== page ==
Manager, Client Solutions
Lessons Learned from the Pandemic: Business Continuity Strategies to Increase Resiliency
Throughout 2020 and into 2021, COVID-19 has been an ever-evolving puzzle for business continuity professionals to solve—and a puzzle that, at times, feels like there are critical pieces missing.
As business continuity practitioners, we have had to combat a lack of consistent or clear guidance on how to best deal with the virus because of so many unknowns.
In addition, many organizations–even those with mature business continuity programs–may have had plans in place, but didn’t anticipate a disruption as far-reaching as COVID-19.
It’s kind of like what Helmuth von Moltke, a Prussian General in the 1800’s, once said, “No plan survives first contact with the enemy.” Or as Mike Tyson stated more plainly, “Everyone has a plan, until they get punched in the mouth.”
While you may have thoughtfully developed your organization’s business continuity plans, there is often no better evaluator of plan effectiveness than a real disruption.
Opportunity in Disruption
While many organizations may have struggled with initial COVID-19 response, the pandemic has also created opportunities for business continuity professionals to demonstrate program value and re-design it to be better than before. We would be foolish to not use this event as an opportunity to improve our programs and increase our organizational resiliency.
COVID-19 creates unique opportunities for business continuity practitioners to:
- Demonstrate business continuity value to stakeholders who previously did not understand program benefits or value. This may also benefit your program by allowing you to get additional program resources that were previously overlooked or denied.
- Use existing business continuity plans to address some of the many problems COVID-19 causes–a loss of personnel, facility, third-party service providers, and, in some cases, technology disruptions.
- Engage risk disciplines or groups throughout your organization that your business continuity team may have not worked with in the past. Areas might include IT disaster recovery, vendor risk management, and physical security.
- Coordinate information security teams, especially with so many individuals working from home now. If this coordination has not occurred in the past, COVID-19 creates a catalyst for this interaction, and in many cases, by necessity.
- Facilitate greater stakeholder buy-in and coordination to lead to greater resilience for your organization overall.
One of my clients, a manufacturing organization with about 1,000 employees, implemented a business continuity program six years ago. Today, they have a mature program with established plans and consistent execution.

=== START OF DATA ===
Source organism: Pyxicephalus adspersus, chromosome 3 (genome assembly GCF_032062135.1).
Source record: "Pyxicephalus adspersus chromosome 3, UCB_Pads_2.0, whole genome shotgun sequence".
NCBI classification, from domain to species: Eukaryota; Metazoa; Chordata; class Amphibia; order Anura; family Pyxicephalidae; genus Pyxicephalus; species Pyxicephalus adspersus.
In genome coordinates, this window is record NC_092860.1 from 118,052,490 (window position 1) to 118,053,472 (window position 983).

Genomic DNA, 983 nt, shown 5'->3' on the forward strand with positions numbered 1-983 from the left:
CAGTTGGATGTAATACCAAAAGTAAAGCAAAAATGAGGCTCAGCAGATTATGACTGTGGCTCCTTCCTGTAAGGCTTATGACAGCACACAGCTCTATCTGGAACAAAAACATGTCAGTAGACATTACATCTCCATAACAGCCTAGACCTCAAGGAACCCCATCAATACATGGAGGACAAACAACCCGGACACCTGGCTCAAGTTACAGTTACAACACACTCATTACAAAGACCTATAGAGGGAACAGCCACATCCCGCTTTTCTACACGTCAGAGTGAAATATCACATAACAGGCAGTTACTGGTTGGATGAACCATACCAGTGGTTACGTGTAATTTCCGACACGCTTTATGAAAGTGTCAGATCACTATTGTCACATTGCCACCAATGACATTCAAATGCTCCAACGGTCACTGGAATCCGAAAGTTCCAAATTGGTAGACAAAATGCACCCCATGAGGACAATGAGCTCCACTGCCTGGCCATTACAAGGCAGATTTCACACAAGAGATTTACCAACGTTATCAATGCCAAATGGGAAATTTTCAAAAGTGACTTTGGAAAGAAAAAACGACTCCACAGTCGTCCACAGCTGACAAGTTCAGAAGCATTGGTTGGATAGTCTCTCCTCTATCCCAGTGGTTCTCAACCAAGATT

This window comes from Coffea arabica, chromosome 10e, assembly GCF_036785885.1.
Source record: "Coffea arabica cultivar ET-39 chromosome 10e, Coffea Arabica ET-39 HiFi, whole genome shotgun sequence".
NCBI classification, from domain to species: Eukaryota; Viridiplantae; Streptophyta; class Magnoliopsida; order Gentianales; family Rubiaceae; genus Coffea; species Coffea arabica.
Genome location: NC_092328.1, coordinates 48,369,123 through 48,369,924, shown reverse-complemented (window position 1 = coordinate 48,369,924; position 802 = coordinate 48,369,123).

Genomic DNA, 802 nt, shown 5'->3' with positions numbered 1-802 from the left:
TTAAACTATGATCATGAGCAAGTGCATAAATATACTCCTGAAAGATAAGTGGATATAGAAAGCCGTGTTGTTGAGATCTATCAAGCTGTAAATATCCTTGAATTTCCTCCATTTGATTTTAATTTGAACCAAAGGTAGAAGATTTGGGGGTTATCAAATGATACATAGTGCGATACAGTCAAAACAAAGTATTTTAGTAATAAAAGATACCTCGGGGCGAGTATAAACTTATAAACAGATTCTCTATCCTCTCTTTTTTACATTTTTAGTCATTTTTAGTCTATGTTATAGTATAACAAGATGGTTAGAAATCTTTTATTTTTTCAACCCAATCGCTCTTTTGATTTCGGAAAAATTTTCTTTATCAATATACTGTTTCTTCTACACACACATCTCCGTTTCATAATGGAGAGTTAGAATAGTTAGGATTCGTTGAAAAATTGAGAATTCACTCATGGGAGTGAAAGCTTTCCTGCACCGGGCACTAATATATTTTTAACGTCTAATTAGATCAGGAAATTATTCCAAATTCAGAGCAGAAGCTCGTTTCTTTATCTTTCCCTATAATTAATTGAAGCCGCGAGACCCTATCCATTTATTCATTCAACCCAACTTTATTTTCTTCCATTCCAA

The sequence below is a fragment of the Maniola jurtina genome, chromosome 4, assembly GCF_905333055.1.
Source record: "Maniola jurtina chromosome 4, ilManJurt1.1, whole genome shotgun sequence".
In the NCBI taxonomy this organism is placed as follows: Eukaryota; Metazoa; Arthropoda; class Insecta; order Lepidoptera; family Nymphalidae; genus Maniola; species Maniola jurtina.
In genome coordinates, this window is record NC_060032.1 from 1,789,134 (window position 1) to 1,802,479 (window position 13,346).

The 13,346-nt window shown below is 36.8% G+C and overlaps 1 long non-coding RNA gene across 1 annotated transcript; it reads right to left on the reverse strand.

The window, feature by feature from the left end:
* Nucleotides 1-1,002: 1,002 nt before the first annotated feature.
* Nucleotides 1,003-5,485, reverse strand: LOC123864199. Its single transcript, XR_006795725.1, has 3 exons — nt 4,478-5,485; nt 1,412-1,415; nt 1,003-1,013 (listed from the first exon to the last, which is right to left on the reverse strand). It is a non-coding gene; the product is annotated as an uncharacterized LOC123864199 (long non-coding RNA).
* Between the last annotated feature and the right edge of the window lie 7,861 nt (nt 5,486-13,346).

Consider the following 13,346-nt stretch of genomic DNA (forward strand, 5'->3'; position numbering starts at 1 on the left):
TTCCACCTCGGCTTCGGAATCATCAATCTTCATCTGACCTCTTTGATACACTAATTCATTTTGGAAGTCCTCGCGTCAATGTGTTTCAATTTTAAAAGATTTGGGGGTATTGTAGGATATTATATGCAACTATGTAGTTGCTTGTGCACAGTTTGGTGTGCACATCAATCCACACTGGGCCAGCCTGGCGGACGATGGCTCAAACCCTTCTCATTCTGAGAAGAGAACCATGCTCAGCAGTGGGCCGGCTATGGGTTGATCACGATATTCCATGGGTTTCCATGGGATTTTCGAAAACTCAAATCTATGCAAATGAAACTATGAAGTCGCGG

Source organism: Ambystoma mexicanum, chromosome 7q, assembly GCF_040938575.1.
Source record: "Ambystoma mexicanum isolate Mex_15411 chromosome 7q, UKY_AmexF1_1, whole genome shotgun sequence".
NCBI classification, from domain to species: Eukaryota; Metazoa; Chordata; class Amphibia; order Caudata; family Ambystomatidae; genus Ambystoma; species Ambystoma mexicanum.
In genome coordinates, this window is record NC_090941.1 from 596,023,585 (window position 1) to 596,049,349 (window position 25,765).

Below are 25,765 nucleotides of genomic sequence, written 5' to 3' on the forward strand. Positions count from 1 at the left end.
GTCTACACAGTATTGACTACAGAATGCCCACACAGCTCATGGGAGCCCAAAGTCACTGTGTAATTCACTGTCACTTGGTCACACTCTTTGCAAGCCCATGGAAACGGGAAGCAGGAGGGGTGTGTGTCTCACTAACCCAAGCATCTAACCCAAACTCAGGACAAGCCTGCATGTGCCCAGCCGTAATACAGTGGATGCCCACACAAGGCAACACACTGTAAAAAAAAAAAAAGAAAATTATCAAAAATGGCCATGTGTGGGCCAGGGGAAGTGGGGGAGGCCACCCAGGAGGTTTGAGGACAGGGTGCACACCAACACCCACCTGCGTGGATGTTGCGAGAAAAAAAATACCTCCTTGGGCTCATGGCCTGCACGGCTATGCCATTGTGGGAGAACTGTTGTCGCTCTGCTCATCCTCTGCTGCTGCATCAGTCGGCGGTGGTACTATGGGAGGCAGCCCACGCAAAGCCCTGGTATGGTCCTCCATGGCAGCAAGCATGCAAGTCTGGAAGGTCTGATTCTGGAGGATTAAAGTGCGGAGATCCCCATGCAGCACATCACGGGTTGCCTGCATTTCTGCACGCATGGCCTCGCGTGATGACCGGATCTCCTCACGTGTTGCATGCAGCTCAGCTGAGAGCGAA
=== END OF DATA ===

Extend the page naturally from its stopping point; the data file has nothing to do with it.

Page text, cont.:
But even with program maturity, there has been a consistent struggle—engaging leadership and alternate risk disciplines in the program.
Leadership’s approach was, “We’ll figure out how to respond when a disruption occurs.” And while the team believes business continuity is useful, they thought it would be unlikely a disruptive event would occur.
On top of that, risk disciplines such as IT disaster recovery and vendor management, were reluctant to participate because they saw their own initiatives as separate from business continuity. They understood that business continuity is an important business initiative, but didn’t think it concerned other groups.
Because of this, there were issues early in their COVID response caused by a lack of executive engagement and integration with other risk disciplines. As a result, the program manager expended significant effort for on-the-spot executive training about effective engagement with the crisis management and other response teams. And, as they worked through issues, they exposed some strategies developed in a silo, for example remote work plans that were built without IT input.
The good news? The organization was still able to effectively responded to the pandemic because of the existing framework that had been established. In addition, the program manager also successfully demonstrated business continuity processes and structures are part of an initiative that should be coordinated effectively across all disciplines.